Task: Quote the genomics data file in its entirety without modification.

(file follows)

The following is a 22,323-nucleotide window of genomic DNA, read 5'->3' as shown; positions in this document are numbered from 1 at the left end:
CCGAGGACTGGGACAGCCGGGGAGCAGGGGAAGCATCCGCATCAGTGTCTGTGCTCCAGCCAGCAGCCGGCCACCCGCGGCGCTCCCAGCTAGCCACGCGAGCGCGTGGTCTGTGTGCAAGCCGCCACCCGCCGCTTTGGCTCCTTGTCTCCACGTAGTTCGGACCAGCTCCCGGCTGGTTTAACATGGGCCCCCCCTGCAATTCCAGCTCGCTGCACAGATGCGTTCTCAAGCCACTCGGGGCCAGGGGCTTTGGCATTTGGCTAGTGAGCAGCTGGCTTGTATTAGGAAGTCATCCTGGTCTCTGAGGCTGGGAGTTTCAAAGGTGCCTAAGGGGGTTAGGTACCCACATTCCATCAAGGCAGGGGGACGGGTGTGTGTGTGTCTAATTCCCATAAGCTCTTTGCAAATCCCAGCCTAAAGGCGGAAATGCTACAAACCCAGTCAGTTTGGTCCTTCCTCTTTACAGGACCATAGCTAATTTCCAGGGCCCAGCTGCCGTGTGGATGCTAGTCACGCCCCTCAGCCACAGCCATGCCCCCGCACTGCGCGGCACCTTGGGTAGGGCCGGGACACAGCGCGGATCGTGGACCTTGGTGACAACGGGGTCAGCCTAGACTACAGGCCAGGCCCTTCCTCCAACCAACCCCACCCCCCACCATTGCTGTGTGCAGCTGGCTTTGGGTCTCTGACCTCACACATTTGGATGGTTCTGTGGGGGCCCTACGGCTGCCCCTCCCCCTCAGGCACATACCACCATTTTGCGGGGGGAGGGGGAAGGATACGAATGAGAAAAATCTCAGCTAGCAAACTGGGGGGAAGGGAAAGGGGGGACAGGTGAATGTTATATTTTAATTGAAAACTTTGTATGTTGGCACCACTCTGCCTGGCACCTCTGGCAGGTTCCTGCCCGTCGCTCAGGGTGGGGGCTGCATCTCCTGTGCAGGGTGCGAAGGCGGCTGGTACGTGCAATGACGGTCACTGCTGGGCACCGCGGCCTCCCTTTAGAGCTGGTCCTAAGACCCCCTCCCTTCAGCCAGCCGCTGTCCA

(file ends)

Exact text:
The following is a 22,323-nucleotide window of genomic DNA, read 5'->3' as shown; positions in this document are numbered from 1 at the left end:
CCGAGGACTGGGACAGCCGGGGAGCAGGGGAAGCATCCGCATCAGTGTCTGTGCTCCAGCCAGCAGCCGGCCACCCGCGGCGCTCCCAGCTAGCCACGCGAGCGCGTGGTCTGTGTGCAAGCCGCCACCCGCCGCTTTGGCTCCTTGTCTCCACGTAGTTCGGACCAGCTCCCGGCTGGTTTAACATGGGCCCCCCCTGCAATTCCAGCTCGCTGCACAGATGCGTTCTCAAGCCACTCGGGGCCAGGGGCTTTGGCATTTGGCTAGTGAGCAGCTGGCTTGTATTAGGAAGTCATCCTGGTCTCTGAGGCTGGGAGTTTCAAAGGTGCCTAAGGGGGTTAGGTACCCACATTCCATCAAGGCAGGGGGACGGGTGTGTGTGTGTCTAATTCCCATAAGCTCTTTGCAAATCCCAGCCTAAAGGCGGAAATGCTACAAACCCAGTCAGTTTGGTCCTTCCTCTTTACAGGACCATAGCTAATTTCCAGGGCCCAGCTGCCGTGTGGATGCTAGTCACGCCCCTCAGCCACAGCCATGCCCCCGCACTGCGCGGCACCTTGGGTAGGGCCGGGACACAGCGCGGATCGTGGACCTTGGTGACAACGGGGTCAGCCTAGACTACAGGCCAGGCCCTTCCTCCAACCAACCCCACCCCCCACCATTGCTGTGTGCAGCTGGCTTTGGGTCTCTGACCTCACACATTTGGATGGTTCTGTGGGGGCCCTACGGCTGCCCCTCCCCCTCAGGCACATACCACCATTTTGCGGGGGGAGGGGGAAGGATACGAATGAGAAAAATCTCAGCTAGCAAACTGGGGGGAAGGGAAAGGGGGGACAGGTGAATGTTATATTTTAATTGAAAACTTTGTATGTTGGCACCACTCTGCCTGGCACCTCTGGCAGGTTCCTGCCCGTCGCTCAGGGTGGGGGCTGCATCTCCTGTGCAGGGTGCGAAGGCGGCTGGTACGTGCAATGACGGTCACTGCTGGGCACCGCGGCCTCCCTTTAGAGCTGGTCCTAAGACCCCCTCCCTTCAGCCAGCCGCTGTCCA